Stupak’s Departure Changes Political Environment
Updated: 3:28 p.m.
Rep. Bart Stupak (D-Mich.) confirmed his retirement at a news conference in Marquette, Mich., Friday afternoon, creating another tough open seat for Democrats to defend.
Stupak has been re-elected comfortably after winning the open 1st district seat in 1992. With him out, the swing district, which stretches across Michigan’s largely rural Upper Peninsula and down along the coast of Lake Huron, will be up for grabs.
In announcing his retirement, which had been rumored for several days, Stupak told supporters, “After 18 years together we have accomplished what you sent me to Washington to do, health care for all Americans.”
It is that legislative battle over health care and Stupak’s role in debate over funding for abortion, in particular, that made him a lightning rod for criticism from both sides of the political spectrum.
His “Stupak amendment” limiting federal abortion funding in the bill the House passed in the fall enraged abortion-rights advocates, while his deal with the White House to vote for the final passage of the bill in exchange for an executive order upholding existing prohibitions on federal abortion funding made him a target of anti-abortion and conservative groups.
Tea party activists, in particular, claimed a victory, saying it was their pressure that pushed Stupak out of the race.
Stupak said the vitriol he has faced over his health care stand “didn’t play a big part” in his decision. But the timing of the announcement — coming the same week the group Tea Party Express launched a $250,000 ad campaign against him and held a series of rallies — didn’t do much to reinforce his claim.
Instead, it bolstered national Republicans’ message that Democrats are running scared in the wake of a health care vote backlash.
After 18 years in Congress, Stupak noted that he has now served the district “longer than any other Congressman in modern times.”
And he said he considered retirement several times in the past, but always decided there was “more work to do.”
Stupak said Friday that he discussed retirement with his family last weekend and made the final decision Wednesday night.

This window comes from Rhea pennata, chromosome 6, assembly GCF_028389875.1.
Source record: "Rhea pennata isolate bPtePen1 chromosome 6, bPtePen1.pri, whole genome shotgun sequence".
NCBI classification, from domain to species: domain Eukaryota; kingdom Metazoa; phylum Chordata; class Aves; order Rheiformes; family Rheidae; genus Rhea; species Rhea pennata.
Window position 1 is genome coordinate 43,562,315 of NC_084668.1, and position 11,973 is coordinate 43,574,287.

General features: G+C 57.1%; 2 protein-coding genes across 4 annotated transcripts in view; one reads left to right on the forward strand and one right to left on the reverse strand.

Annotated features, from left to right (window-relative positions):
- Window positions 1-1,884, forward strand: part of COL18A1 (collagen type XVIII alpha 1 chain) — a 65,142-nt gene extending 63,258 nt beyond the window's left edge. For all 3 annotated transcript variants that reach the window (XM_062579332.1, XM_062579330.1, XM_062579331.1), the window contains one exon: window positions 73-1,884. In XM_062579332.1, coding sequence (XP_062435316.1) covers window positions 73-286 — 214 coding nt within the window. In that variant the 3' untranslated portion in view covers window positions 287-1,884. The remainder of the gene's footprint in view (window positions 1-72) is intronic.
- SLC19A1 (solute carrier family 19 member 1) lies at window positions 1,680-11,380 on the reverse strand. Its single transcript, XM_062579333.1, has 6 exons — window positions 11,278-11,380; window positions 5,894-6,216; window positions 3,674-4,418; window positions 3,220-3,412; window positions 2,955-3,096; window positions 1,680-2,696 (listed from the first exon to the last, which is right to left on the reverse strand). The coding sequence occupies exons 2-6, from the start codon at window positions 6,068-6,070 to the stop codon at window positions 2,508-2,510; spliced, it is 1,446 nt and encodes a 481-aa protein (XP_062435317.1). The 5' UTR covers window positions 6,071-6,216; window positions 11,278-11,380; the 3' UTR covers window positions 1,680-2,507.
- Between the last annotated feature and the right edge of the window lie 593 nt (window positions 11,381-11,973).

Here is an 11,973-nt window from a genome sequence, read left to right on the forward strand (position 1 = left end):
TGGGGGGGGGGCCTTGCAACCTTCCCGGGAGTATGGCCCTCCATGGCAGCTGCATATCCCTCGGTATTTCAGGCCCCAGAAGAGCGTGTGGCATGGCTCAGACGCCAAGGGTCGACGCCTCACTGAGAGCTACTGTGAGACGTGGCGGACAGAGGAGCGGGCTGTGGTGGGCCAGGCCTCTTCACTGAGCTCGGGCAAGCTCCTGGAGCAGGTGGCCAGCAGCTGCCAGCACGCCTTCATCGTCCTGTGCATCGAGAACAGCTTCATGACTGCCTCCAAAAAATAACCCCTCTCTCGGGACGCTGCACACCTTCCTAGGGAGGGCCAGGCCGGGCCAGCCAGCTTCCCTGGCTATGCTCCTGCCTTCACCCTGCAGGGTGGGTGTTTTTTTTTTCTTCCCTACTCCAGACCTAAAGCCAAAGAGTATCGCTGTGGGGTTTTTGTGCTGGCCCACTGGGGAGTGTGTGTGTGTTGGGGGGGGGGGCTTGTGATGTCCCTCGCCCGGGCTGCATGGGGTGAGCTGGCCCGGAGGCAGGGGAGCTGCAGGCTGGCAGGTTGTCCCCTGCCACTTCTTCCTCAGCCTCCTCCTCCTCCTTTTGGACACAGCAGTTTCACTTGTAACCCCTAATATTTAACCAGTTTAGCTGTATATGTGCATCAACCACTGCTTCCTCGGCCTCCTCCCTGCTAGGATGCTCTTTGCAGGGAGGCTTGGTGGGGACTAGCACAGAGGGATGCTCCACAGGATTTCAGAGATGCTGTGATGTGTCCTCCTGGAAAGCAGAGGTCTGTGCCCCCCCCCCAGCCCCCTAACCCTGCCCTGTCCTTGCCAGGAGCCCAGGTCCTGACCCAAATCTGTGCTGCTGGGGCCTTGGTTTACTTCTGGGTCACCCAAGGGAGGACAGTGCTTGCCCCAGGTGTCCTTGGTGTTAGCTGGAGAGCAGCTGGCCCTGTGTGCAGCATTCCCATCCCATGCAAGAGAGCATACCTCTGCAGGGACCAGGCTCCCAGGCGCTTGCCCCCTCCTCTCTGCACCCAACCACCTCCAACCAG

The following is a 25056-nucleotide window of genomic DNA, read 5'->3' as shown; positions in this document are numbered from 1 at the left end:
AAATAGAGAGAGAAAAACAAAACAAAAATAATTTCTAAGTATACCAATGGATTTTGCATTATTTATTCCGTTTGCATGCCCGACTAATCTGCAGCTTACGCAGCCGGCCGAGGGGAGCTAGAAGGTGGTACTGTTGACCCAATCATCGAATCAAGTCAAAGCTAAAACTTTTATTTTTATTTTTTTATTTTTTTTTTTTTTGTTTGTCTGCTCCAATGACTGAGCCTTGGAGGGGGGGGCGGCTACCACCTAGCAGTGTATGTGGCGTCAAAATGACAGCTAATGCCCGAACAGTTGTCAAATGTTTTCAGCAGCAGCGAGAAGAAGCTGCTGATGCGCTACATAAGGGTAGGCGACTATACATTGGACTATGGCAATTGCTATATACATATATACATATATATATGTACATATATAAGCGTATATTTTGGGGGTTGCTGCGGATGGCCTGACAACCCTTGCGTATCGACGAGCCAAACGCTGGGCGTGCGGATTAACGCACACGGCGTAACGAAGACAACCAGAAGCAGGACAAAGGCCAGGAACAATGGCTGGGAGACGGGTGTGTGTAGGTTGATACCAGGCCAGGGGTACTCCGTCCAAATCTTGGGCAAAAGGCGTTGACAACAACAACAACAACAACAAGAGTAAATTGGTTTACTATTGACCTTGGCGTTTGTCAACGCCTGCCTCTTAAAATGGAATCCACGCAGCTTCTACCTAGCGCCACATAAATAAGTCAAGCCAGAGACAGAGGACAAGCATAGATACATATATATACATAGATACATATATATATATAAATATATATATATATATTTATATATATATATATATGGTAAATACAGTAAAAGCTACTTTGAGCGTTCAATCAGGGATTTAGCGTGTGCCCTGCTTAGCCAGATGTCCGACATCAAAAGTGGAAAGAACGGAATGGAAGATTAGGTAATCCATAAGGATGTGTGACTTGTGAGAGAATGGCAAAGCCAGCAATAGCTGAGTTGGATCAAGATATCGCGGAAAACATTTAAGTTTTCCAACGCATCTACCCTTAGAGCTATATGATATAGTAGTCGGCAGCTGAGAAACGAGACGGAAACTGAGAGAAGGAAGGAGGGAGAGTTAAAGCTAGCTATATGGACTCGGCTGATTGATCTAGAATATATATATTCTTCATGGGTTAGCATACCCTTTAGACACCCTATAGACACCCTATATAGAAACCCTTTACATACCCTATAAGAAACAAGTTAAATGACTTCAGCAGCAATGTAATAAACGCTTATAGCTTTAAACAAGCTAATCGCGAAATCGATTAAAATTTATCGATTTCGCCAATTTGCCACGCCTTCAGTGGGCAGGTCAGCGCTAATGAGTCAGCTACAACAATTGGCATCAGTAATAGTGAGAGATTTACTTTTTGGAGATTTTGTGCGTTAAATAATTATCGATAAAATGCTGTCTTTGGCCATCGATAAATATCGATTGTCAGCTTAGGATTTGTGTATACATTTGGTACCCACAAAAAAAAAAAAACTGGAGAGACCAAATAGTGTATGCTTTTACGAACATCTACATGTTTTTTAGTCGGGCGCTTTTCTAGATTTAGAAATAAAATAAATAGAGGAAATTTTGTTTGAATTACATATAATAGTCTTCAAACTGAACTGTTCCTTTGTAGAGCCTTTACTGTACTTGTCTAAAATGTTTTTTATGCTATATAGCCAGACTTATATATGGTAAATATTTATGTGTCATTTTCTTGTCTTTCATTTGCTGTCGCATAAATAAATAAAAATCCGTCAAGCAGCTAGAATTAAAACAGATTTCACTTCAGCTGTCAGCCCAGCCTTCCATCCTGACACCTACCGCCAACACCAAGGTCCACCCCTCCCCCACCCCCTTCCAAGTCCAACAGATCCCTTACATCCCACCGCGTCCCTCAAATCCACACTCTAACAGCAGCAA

His timing does help Democrats in the sense that it gives them plenty of time to recruit a credible successor — the filing deadline is not until May 11.
Democrats are by no means throwing in the towel with Stupak’s retirement and will be competitive if they can nab a strong candidate who fits the district’s socially conservative but pro-labor tendencies. But the momentum is with the Republicans.
Several candidates have already jumped in the race to challenge Stupak, but the field is expected to grow as more seasoned public officials now take a look at the open seat.
Former Charlevoix County Commissioner Connie Saltonstall declared last month that she would challenge Stupak in the Democratic primary because of his stand on abortion in the health care bill, and quickly became a darling of the net-roots set.
Saltonstall has raised close to $100,000 on the Democratic fundraising Web site ActBlue and has won the endorsement of abortion-rights proponents NARAL Pro-Choice America, Planned Parenthood and National Organization for Women, so she will not be easily pushed aside.
But Bill Ballenger, a longtime Michigan political analyst and publisher of Inside Michigan Politics, said Democrats “better come up with somebody who is pro-life” if they hope to win in the socially conservative district.
“If they’re smart, they’ll come up with a pro-life, pro-Second Amendment candidate. They’ll come up with another Stupak,” he said.
The names of state Senate Democratic leader Michael Prusi and state Rep. Jeff Mayes (D) have been circulated. Ballenger said Prusi “is ideally positioned” for a run.
Michigan Agriculture Department Director Don Koivisto, a former state Representative, is another Democrat who could make a credible run, Ballenger said. Democrats are also looking at state Reps. Gary McDowell, Mike Lahti, Judy Nerat and Steve Lindberg.
State Sen. Jim Barcia (D), a former Congressman who does not live in the district, ruled out a campaign on Friday morning.
Three rookie GOP candidates are already running for the 1st district seat, galvanized by Stupak’s vote for the health care bill. The leading candidate is an unknown Upper Peninsula surgeon, Dan Benishek, who saw a fundraising surge after the health care vote.
State Sen. Jason Allen, who is term-limited this year, and former state Rep. Tom Casperson would be serious GOP contenders should they choose to run. Casperson, who is running for state Senate in 2010, lost handily to Stupak in 2008, but Ballenger said that “it’s impossible to beat an incumbent in that district” and that Casperson was “a very popular vote-getter in the state House.”
Former state Rep. Scott Shackleton (R) could be another strong candidate.